The county permits governing these industrial activities do include reclamation plans, but despite any assurances from the industry, reclamation simply cannot restore the land to its natural or pastoral states prior to mining. Langer and Arbogast state, “Restoration to the original condition is seldom possible because we do not currently have the level of information and skill required to return ecosystems exactly to their original structure. In addition, the new land is environmentally unstable, and exotic species invade disturbed sites. Many native organisms do not return or fill the same ecological niche” (163). A related point to consider is that, for various reasons, reclamation may not occur within projected time frames.
The land proposed for imminent mining (to the west of 61st and 63rd streets between Hwy 66 and Hygiene Rd) is a patchwork of properties owned by both Martin Marietta Materials, Inc. and Boulder County as part of its Open Space holdings. Is Boulder County leasing the mining rights to Martin Marietta? Do citizens in the area truly have a say in this matter, or is the January 3, 2017 Boulder County Commissioners meeting an indication of the community’s actual role in the process, where the site plan was issued without a public hearing and without adequate notification of the residents who would be most severely impacted? Is the Citizens Advisory Group described in the permit, to be formed only a month before mining commences, a largely symbolic gesture in what is ultimately a foregone conclusion?
The Boulder County Comprehensive Plan (BCCP) addresses various land use issues, and includes information relevant to this proposed mining project. Links to the numerous maps in the plan are also provided on the BCCP website. The BCCP Geologic Hazard and Constraint Areas Map designates the majority of the proposed mining area as a “Geologic Hazard Area,” with a “Moderate” risk of flooding. The Geology Element of the plan states, “Geologic hazard shall mean a geologic condition or geologic process which poses a significant threat to health, life, limb, or property,” and “Moderate Hazard Area shall mean that area, or those areas, as shown on the Geologic Hazards and Constraint Areas Map where geologic conditions are such that significant geotechnical problems exist and there is provisional risk related to intensive land uses” (Geology [GE] – Page 1). Notably, GE 1.02 states: “The county shall discourage intensive uses in Moderate Hazard Areas.”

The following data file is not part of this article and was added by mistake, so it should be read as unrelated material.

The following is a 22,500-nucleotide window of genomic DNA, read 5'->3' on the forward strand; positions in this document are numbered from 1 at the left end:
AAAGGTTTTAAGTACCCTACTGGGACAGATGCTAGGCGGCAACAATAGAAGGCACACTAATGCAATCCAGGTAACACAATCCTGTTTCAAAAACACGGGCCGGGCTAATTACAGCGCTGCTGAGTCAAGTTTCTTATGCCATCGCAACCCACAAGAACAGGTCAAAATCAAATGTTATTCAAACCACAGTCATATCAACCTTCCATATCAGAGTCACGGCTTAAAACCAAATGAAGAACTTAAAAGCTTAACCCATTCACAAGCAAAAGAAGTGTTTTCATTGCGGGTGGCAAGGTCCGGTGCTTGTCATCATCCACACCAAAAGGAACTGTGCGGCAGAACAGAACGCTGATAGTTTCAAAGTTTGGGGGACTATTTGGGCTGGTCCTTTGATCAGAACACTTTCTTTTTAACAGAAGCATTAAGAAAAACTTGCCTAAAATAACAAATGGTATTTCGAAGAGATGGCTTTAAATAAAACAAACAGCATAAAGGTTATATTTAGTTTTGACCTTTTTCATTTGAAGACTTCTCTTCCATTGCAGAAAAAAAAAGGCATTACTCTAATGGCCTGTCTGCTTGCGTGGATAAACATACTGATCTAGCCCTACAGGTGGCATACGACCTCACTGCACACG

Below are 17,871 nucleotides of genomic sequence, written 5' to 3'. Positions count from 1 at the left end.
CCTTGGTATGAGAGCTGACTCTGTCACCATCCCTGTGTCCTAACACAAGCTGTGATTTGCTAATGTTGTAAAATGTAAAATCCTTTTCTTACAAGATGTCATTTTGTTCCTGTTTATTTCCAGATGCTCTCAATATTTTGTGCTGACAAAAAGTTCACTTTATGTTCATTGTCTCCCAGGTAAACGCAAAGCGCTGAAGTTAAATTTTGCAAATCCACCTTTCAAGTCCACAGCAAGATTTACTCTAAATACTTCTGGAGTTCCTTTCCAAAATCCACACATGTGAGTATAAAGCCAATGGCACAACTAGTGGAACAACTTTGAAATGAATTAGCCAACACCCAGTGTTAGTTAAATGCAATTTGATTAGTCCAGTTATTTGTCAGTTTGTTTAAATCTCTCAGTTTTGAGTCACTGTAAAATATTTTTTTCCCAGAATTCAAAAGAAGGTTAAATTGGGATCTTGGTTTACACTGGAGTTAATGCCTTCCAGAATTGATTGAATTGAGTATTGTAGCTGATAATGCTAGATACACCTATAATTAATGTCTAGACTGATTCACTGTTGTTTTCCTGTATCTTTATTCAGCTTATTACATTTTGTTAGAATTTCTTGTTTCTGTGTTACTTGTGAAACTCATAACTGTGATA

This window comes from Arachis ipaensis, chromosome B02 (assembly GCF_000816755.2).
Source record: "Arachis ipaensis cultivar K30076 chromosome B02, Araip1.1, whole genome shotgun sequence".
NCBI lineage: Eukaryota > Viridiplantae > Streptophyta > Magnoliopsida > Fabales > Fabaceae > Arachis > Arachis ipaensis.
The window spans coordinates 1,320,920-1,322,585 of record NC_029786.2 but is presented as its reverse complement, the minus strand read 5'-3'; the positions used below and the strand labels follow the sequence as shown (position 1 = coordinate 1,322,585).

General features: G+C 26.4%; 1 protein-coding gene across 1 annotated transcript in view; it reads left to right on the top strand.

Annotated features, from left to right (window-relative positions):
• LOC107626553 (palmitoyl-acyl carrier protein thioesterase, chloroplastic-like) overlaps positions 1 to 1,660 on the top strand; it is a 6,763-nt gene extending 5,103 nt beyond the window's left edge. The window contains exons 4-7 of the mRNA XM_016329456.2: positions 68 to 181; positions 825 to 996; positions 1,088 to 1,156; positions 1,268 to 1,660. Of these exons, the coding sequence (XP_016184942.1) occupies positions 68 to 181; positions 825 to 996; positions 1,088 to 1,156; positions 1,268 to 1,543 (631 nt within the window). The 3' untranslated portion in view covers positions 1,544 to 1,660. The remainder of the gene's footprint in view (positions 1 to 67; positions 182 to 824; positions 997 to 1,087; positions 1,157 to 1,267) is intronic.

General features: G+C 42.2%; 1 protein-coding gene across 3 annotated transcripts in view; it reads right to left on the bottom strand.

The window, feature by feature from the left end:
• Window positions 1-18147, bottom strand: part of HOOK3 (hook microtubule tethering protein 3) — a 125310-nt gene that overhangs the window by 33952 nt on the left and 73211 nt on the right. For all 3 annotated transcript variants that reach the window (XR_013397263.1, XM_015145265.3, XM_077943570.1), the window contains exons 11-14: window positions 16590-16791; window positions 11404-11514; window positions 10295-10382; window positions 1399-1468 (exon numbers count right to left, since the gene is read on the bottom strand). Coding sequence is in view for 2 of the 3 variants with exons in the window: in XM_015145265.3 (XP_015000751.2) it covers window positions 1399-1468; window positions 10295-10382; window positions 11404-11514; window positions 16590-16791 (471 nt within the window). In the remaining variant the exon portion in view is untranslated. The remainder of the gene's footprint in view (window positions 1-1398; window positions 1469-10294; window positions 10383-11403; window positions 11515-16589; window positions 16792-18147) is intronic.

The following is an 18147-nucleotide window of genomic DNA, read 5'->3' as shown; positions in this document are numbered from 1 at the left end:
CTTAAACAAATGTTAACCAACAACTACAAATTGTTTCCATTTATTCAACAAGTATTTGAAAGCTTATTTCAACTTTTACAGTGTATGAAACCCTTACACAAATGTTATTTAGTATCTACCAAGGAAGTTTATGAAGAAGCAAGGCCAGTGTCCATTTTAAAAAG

1. Langer, William H., and Belinda F. Arbogast. “Environmental Impacts Of Mining Natural Aggregate.” In Deposit and Geoenvironmental Models for Resource Exploitation and Environmental Security, edited by Andrea G. Fabbri, Gabor Gaál, and Richard B. McCammon, 151–69. Nato Science Partnership Subseries: 2 (Closed) 80. Springer Netherlands, 2002. doi:10.1007/978-94-010-0303-2_8.